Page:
Abstract

Adaptive optics has been used to compensate the detrimental effects of aberrations in a range of high-resolution microscopes. We investigate how backscattered laser illumination can be used as the source for direct wavefront sensing using a pinhole-filtered Shack–Hartmann wavefront sensor. It is found that the sensor produces linear response to input aberrations for a given specimen. The gradient of this response is dependent upon experimental configuration and specimen structure. Cross sensitivity between modes is also observed. The double pass nature of the microscope system leads in general to lower sensitivity to odd-symmetry aberration modes. The results show that there is potential for use of this type of wavefront sensing in microscopes.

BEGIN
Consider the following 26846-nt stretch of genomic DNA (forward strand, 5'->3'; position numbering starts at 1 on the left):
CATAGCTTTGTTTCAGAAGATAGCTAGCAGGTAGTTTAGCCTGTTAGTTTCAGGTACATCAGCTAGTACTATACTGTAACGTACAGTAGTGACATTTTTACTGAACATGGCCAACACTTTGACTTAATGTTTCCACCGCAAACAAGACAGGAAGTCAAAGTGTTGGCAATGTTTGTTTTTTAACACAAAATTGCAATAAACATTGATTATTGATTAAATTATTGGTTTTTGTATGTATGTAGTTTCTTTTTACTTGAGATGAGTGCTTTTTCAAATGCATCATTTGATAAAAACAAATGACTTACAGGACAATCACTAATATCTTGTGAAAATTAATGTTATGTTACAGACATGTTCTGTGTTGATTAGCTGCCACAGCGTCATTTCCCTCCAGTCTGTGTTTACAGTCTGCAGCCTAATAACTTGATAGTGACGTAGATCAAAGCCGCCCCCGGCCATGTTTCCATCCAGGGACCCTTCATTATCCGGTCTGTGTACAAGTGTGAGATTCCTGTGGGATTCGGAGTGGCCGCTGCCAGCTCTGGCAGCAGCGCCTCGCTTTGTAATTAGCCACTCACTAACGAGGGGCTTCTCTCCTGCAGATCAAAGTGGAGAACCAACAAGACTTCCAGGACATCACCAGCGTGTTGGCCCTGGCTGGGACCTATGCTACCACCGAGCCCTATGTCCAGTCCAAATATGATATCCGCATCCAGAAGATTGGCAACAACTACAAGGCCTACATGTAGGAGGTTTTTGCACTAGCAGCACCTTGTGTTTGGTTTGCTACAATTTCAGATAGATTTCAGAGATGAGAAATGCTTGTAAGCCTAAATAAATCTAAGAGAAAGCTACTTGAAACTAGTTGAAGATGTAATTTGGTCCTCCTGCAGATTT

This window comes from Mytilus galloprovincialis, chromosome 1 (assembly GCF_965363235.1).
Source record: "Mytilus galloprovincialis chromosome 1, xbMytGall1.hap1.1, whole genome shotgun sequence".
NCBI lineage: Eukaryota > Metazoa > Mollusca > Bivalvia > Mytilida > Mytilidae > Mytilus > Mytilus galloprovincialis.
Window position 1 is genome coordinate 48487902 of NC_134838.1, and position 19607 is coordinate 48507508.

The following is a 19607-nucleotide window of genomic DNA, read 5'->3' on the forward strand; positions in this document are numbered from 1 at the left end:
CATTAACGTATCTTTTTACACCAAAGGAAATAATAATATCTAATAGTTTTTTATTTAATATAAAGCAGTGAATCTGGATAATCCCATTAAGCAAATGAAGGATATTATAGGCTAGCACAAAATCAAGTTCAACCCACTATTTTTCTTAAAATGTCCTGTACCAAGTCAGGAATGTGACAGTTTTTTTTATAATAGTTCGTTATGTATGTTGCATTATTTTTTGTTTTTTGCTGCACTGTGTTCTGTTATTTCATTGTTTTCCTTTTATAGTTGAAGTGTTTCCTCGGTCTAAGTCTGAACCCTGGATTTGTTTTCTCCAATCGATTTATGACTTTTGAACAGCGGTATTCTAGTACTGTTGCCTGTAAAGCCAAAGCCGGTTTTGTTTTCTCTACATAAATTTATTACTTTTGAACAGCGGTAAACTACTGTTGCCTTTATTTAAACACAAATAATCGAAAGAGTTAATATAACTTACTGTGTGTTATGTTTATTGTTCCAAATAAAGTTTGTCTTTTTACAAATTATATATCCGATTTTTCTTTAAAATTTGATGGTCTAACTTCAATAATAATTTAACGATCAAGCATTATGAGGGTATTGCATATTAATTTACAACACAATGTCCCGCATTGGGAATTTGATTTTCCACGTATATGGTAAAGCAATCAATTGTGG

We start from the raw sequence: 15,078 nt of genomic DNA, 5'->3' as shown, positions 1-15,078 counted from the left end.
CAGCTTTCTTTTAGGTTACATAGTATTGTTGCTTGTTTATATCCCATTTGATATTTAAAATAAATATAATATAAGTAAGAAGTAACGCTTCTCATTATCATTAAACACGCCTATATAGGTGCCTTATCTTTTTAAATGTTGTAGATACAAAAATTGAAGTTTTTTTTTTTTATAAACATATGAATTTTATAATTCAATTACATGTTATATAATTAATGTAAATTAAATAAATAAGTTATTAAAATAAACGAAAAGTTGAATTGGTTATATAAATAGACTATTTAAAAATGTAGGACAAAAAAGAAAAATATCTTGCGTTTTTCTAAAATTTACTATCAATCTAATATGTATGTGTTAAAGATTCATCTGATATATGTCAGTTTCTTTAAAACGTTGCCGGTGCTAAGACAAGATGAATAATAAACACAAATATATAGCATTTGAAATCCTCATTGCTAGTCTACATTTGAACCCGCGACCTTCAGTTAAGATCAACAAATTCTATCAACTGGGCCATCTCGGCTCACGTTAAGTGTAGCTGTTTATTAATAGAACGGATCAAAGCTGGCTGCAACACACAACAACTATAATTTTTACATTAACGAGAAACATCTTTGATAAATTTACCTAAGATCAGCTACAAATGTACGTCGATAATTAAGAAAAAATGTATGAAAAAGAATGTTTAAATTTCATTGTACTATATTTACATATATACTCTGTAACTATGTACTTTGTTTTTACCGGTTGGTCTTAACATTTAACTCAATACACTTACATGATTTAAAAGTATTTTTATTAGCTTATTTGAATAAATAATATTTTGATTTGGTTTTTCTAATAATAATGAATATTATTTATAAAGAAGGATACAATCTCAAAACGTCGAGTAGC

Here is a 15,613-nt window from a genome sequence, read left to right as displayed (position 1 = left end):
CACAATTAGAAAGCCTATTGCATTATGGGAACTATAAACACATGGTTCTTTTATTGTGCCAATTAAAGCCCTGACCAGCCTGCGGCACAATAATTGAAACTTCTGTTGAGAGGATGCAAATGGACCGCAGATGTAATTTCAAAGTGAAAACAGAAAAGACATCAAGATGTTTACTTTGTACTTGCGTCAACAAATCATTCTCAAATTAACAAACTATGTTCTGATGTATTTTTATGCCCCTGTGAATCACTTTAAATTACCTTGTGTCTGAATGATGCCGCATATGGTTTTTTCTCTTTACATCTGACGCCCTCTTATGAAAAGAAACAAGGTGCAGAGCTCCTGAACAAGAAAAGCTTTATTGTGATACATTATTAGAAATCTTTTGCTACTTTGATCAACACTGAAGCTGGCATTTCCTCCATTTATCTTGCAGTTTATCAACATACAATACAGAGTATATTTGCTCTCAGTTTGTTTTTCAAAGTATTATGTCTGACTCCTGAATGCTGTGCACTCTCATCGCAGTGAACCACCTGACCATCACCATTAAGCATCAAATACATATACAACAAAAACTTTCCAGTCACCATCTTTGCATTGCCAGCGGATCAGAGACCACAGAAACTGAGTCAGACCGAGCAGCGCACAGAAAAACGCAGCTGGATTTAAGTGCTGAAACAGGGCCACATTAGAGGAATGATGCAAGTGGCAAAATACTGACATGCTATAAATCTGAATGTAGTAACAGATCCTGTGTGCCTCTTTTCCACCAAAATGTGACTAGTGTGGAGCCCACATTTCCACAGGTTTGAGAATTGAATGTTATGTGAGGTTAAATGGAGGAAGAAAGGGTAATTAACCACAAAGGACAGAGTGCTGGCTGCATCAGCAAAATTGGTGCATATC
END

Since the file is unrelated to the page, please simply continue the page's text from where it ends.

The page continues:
© 2013 Optical Society of America

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References

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2012 (2)

S. A. Rahman and M. J. Booth, “Adaptive optics for high-resolution microscopy: wave front sensing using back scattered light,” Proc. SPIE 8253, 82530I (2012).
[CrossRef]

X. Tao, J. Crest, S. Kotadia, O. Azucena, D. C. Chen, W. Sullivan, and J. Kubby, “Live imaging using adaptive optics with fluorescent protein guide-stars,” Opt. Express 20, 15969–15982 (2012).
[CrossRef]

2011 (4)

2010 (1)

J. W. Cha, J. Ballesta, and P. T. C. So, “Shack-Hartmann wavefront-sensor-based adaptive optics system for multiphoton microscopy,” J. Biomed. Opt. 15, 046022 (2010).
[CrossRef]